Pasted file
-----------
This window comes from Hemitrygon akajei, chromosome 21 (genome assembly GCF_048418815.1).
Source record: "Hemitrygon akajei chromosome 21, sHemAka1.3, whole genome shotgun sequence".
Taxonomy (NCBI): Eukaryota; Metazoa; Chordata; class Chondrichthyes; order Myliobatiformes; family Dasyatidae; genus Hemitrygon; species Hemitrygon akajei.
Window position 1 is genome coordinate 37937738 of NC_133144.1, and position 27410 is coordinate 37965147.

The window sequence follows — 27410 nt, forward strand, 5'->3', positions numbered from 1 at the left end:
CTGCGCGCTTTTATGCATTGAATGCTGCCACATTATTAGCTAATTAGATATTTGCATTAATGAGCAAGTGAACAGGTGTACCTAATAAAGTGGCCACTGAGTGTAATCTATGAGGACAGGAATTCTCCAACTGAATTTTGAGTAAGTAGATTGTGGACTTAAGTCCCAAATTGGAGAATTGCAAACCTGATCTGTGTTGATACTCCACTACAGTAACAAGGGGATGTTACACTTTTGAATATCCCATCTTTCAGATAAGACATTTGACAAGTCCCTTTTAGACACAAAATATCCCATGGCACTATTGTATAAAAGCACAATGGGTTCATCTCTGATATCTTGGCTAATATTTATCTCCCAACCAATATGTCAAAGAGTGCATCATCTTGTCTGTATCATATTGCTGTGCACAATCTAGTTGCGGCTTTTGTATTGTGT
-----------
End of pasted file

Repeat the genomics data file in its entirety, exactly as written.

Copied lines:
This window comes from Hemitrygon akajei, chromosome 21 (genome assembly GCF_048418815.1).
Source record: "Hemitrygon akajei chromosome 21, sHemAka1.3, whole genome shotgun sequence".
Taxonomy (NCBI): Eukaryota; Metazoa; Chordata; class Chondrichthyes; order Myliobatiformes; family Dasyatidae; genus Hemitrygon; species Hemitrygon akajei.
Window position 1 is genome coordinate 37937738 of NC_133144.1, and position 27410 is coordinate 37965147.

The window sequence follows — 27410 nt, forward strand, 5'->3', positions numbered from 1 at the left end:
CTGCGCGCTTTTATGCATTGAATGCTGCCACATTATTAGCTAATTAGATATTTGCATTAATGAGCAAGTGAACAGGTGTACCTAATAAAGTGGCCACTGAGTGTAATCTATGAGGACAGGAATTCTCCAACTGAATTTTGAGTAAGTAGATTGTGGACTTAAGTCCCAAATTGGAGAATTGCAAACCTGATCTGTGTTGATACTCCACTACAGTAACAAGGGGATGTTACACTTTTGAATATCCCATCTTTCAGATAAGACATTTGACAAGTCCCTTTTAGACACAAAATATCCCATGGCACTATTGTATAAAAGCACAATGGGTTCATCTCTGATATCTTGGCTAATATTTATCTCCCAACCAATATGTCAAAGAGTGCATCATCTTGTCTGTATCATATTGCTGTGCACAATCTAGTTGCGGCTTTTGTATTGTGT